Marginalized groups face numerous challenges at work. In addition to biases and discrimination, factors like location, education, and even disabilities are all significant barriers to gaining meaningful employment. It is important to consider these types of challenges when including diversity efforts in your recruitment process. If you notice current recruitment efforts have not expanded your talent pool, consider attending a job fair in a larger city, prospecting at a university known for diversity programs, or advertising to organizations that help with equitable employment.

Consider what makes you an employer of choice and how you demonstrate equity and inclusion to underrepresented groups. Do your benefits recognize domestic partnerships or other types of family relationships? Do you help with career planning and provide access to higher education for employees to achieve their goals? 

It’s possible to hire to meet diversity goals without discriminating as long as any of the prohibited grounds of discrimination under human rights laws do not factor into any employment decisions, meaning you cannot refuse to hire someone because they are not part of a certain demographic. On the other hand, it is not enough to just hire for diversity: again, you must understand the reasons why your company is going in that direction. 

The Key to Effective Diversity

An equitable workplace must ensure that all aspects of employment are fair and promote the development, advancement, and growth of underrepresented groups. In an inclusive workplace, employees feel that their contributions are valued and that they have an equal opportunity for promotions, professional development, and advancement. Look at who is being promoted and whether certain job roles lack diversity. Is there fair representation at all levels of employment? What does leadership look like, and how do employees reach those roles? How do you incorporate equity and inclusion into succession planning? Employees should feel like they have access to the same opportunities as everyone else, which may require individualized support. 

Technology has become integral to every part of our lives and can support diversity efforts by tracking demographics and statistics. A growing number of organizations use artificial intelligence to try to improve diversity, reduce biases, and reach a larger candidate pool. AI is often perceived as an impartial tool to help reduce biases in recruitment, compensation, and performance. However, be cautious of strictly relying on AI. It tends to replicate the biases of the people who create it, and those biases can become concealed in the presumed neutrality of an algorithm. To avoid that, always have a human review the AI suggestions and regularly check on the processes that involve such technology to make sure you identify and correct unwanted behaviours and results. 

An Inclusive Space

Inclusion means making employees feel they have a place in the organization and are valuable not only for their work-related contributions but for being themselves. Company culture is a key component for creating an inclusive workplace. When culture lacks inclusion, employees may not feel comfortable at work as their authentic selves, so they might try to hide or downplay certain aspects of their identity to make their differences unnoticeable. This is known as identity covering, and it can manifest as dressing differently than one’s cultural norms or not discussing personal relationships or family status in the workplace. This causes a lot of stress for employees. Because the environment is not inclusive, they exhaust their energy by not being themselves.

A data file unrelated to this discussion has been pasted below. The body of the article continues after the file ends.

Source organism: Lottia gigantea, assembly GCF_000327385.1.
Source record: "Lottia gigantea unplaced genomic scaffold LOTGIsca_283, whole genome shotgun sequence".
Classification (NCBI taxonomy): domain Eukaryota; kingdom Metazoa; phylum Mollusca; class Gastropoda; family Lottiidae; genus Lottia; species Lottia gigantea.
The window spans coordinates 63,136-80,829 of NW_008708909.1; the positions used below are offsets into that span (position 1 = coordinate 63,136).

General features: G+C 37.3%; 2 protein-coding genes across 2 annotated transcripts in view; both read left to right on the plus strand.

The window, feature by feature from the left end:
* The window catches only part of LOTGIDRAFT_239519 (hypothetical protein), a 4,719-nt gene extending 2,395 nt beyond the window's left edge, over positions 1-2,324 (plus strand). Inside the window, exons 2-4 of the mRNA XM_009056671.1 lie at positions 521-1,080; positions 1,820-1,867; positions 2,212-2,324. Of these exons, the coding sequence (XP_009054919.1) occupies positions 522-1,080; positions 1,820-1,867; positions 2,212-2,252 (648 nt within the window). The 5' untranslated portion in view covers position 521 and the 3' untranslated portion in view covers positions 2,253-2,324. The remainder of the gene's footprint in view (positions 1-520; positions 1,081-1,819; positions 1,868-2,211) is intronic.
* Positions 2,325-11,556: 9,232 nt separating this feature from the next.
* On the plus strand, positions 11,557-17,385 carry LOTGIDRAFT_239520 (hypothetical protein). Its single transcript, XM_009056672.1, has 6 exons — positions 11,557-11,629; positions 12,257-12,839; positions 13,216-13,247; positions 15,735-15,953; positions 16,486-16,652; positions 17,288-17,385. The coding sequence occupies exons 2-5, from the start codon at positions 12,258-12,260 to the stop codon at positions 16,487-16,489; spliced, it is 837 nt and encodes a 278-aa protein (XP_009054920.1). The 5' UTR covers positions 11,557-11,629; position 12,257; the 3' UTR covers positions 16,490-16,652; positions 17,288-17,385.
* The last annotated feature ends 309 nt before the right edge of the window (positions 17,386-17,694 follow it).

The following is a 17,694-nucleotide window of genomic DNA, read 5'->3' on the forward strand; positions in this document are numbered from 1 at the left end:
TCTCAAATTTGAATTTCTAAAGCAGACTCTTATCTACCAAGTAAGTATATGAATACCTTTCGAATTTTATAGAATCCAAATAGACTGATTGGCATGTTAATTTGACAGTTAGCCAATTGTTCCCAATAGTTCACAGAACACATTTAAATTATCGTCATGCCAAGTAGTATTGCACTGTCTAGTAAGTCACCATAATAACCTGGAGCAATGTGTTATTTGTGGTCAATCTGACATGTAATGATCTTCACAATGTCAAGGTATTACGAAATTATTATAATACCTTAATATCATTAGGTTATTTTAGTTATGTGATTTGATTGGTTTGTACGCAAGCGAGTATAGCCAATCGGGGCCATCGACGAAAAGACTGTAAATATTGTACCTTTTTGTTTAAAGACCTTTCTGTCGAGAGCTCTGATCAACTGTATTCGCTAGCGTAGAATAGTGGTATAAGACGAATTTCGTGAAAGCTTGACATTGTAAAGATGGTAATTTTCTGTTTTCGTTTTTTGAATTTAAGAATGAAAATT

Leadership plays a vital role in influencing a culture of inclusion. Leaders must become allies, supporting and advocating for others, such as speaking out against discrimination, educating others on differences, using inclusive language, and reminding others who do not. Allies demonstrate equity by becoming mentors and teaching the ins and outs of the workplace: for example, providing insight into company culture, introducing employees to groups or committees, and explaining how to access available resources, such as tuition assistance. 

Leaders are also responsible for preventing discrimination, and an effective way to do that is by offering training programs. Make sure your company provides content that covers key issues on discrimination, including offensive language, inappropriate comments, inadequate attempts at humour, and more. 

Diversity Is a Journey, Not a Destination, and HRDownloads Is Here to Help

An organization’s diversity, equity, and inclusion efforts only succeed when the goals are meaningful and everyone is committed to creating an inclusive workplace. These goals can be achieved by looking beyond the numbers and taking action to create a safe and welcoming workplace for all, providing employees with the personalized support they need to ensure their success, growth, and advancement, and making necessary changes to prevent biases and discrimination. And if this journey sounds too complex, you don’t need to worry: HRdownloads is ready to help you the whole way. 

Our HR experts are there to offer you support for your diversity projects. We offer HR software, HR content, HR support, and hundreds of online training courses that include training on discrimination, equality, and inclusion.  With a flexible and accessible platform devoted to education, you can assign and manage training and document completions at your fingertips, all from one secure platform. Book a free demo at a time that fits your schedule, and our team will provide a free, no-obligation quote tailored to your HR needs in as little as one business day.